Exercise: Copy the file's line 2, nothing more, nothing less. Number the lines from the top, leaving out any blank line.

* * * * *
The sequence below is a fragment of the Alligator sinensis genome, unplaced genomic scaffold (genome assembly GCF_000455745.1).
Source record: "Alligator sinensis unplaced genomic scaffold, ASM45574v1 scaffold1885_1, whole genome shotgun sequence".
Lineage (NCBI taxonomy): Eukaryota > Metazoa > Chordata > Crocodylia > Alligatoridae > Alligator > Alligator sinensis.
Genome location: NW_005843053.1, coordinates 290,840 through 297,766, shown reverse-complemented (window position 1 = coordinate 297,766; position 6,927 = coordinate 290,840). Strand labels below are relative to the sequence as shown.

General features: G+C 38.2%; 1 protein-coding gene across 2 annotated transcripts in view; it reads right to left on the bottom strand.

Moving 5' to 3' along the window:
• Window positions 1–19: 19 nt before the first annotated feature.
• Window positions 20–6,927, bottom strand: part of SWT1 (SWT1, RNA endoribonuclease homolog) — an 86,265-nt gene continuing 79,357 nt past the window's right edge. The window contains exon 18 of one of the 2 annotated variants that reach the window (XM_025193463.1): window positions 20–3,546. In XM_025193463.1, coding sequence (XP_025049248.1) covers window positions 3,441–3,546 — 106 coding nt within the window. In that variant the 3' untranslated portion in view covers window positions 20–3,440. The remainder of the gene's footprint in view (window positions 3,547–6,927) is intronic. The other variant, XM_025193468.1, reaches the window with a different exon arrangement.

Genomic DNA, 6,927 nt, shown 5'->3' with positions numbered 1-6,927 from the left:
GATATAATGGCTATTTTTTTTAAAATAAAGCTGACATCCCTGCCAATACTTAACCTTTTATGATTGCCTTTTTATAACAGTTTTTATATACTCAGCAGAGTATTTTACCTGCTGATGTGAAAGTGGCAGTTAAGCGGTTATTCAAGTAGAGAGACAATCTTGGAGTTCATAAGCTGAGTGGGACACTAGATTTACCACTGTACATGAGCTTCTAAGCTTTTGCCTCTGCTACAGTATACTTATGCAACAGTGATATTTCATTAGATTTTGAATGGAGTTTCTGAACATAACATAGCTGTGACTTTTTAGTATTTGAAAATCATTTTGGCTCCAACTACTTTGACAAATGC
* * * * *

Source record: "Alligator sinensis unplaced genomic scaffold, ASM45574v1 scaffold1885_1, whole genome shotgun sequence".